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Bombay Duck London

Yardley Lily of the Valley

The Scent Critic has recently been too frantic to stop and smell the roses.  (Hence the lack of postings.)  To be honest, I was beginning to get worried.  On a crazy-busy book tour, criss-crossing the UK, I did take with me a selection of fragrances in my suitcase, in the hope of writing about them.  Yet here’s the weirdest thing:  although I could to all intents and purposes smell them, they failed to unlock any emotions or memories.  Between my slightly retroussé nose and my brain, there was a total disconnect.

It was perfumer extraordinaire Francis Kurkdjian who set my mind at rest, over breakfast a couple of days ago.  No, I shouldn’t fret.  Yes, it was perfectly natural.  ‘When you’re tired or stressed,’ (I was both), ‘the messages don’t get through to the brain,’ explained Francis, who’s experienced this phenomenon himself.  (Since he makes his entire living via tapping into this sense, that could be pretty serious.)  In order to focus on notes and compositions himself, it turns out, Francis works in almost total darkness, without music.  ‘Only then does a perfume start to fall into place, for me…’

So:  when we encourage people to stop and smell the roses, that’s exactly what we mean.  In order to smell the roses, we really do have to S-T-O-P.  Only in this case it was lily of the valley that I tuned into, when I finally paused to take breath.   Now, it would be wrong to dismiss this as ‘the poor man’s Diorissimo’, because this inexpensive scent – from the recently revamped and relaunched Yardley – has its own quiet charms.  And while I can’t imagine swathing myself in this on a blustery autumn day, it is apt for this ‘green shoots’ season of new hope, as the garden outside romps away and the trees are doing a rapid reverse-burlesque, putting on lime green Agent Provocateur undies all over the place.

This is definitely green, fresh, almost mown-grassy at times, and with the softly narcotic sweetness that is lily of the valley.  There’s the merest breath of jasmine, and it drifts hyacinth-wards at times, in headiness – but the overall impression is subtle freshness.  Yardley’s creation has none of Diorissimo’s swagger:  this is understated.  The shy girl at the back of the class who’s too scared to put her hand up when she knows the capital of Peru, rather than The Girl Most Likely To… Star on the West End Stage, in the school yearbook.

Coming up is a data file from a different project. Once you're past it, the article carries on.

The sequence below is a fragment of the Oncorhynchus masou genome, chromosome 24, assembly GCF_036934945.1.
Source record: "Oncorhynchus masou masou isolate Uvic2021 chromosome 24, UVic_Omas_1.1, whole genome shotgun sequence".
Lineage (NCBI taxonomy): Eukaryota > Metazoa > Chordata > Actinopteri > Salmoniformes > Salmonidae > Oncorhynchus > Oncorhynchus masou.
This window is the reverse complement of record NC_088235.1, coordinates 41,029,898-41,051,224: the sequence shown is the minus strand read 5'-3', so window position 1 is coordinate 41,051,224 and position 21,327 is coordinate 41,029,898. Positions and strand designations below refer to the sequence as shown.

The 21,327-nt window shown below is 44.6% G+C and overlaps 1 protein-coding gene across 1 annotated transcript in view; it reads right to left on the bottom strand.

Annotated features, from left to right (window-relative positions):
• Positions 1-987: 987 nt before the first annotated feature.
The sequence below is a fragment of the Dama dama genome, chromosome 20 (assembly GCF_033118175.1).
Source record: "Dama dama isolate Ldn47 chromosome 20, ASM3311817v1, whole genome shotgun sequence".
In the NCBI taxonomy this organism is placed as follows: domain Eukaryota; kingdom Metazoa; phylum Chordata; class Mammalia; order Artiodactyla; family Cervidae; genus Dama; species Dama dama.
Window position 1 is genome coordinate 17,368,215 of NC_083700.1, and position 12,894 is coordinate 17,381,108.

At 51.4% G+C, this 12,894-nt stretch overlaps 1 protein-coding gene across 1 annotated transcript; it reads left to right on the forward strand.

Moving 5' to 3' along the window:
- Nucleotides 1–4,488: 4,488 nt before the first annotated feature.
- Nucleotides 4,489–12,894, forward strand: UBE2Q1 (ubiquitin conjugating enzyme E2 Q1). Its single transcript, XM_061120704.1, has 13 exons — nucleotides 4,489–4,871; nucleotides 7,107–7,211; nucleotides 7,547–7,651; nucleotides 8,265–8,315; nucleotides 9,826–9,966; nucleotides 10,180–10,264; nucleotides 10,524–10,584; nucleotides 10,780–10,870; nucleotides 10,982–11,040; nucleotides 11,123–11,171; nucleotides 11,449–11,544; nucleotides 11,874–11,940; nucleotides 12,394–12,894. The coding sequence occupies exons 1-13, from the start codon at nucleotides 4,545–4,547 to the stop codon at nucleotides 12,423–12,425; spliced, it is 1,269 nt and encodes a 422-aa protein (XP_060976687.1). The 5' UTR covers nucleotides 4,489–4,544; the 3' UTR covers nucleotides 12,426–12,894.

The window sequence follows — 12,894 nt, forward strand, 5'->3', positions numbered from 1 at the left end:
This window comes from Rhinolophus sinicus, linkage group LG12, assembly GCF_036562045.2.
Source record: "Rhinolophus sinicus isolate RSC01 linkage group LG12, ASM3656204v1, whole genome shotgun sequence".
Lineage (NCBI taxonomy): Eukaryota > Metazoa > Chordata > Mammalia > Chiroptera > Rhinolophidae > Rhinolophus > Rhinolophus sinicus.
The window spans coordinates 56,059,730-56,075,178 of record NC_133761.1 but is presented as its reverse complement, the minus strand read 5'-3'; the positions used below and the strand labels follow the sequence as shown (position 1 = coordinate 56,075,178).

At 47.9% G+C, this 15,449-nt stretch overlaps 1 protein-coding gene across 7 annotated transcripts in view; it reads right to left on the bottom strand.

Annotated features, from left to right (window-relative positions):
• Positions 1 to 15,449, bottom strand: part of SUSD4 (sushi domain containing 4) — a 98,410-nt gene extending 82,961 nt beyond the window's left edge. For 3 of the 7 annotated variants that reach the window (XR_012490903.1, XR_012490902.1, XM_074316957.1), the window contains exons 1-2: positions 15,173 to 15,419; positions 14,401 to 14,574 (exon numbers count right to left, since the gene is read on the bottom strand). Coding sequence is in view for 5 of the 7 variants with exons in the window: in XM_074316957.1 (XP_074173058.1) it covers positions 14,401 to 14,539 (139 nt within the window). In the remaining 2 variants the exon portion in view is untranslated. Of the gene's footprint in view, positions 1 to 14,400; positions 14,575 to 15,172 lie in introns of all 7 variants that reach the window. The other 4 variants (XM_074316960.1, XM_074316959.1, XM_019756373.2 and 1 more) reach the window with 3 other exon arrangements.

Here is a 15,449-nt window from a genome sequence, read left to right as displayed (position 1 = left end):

Funny thing, lily of the valley, you know.  I’ve seen the desire for it transform a burly chap into a pensioner-elbowing brute, as he storms the flower stall at the local Women’s Institute Market, to get his hands on a posy of these most dainty of white flowers.  Though in reality, they’re not dainty at all:  thuggish, in the garden, imitating the aforementioned portly individual as they make a takeover bid for the flower bed.  (I don’t think you can get enough of them, personally, and am pleased to let my lilies of the valley have their nodding head and romp away.)

Ah, back to Yardley’s.  After a while, on my skin, this goes slightly metallic.  Cool.  Almost icy, at moments.  If I licked an aluminium saucepan, I’m pretty sure it would taste like this smells.  I get nickel watchstraps.  Buckles.  But that’s not to say it’s totally unpleasant, at this point.  It’s shady, glade-y.  (Though not Glade-y as in those ghastly loo fresheners, NB.)  It also has a sort of ‘treasured doll’ phase:  when you reach into a suitcase, find your Baby Annabelle or your Shirley Temple doll (in my case), breathe deep, and have a comforting, nostalgic but nevertheless somewhat plasticky encounter.  Eventually, some woodiness sneaks in, and lingers for quite a while.

Do I like it, overall?  Well, I guess so.  Will I be wearing it again…?  Hmmm, maybe not, since my dressing table right now is a bit like one of those push-penny games in an amusement arcade:  if I add one more, a bottle of Shalimar, Rive Gauche or Aqua Universalis is in danger of dropping off the back and smashing.

But I’m grateful to this gentle little fragrance, for helping to restore that vital nose-brain link for me, after too long a hiatus.  I sincerely hope I will never again be so busy that I can’t smell the roses – not to mention the lily of the valley, the honeysuckle, the incense, the ambergris and 1,001 other scented delights.  Without a fully functioning, memory-conjuring, emotion-triggering nose, life’s pleasure quotient was seriously diminished for a while there.

Quite a scary lesson, that.



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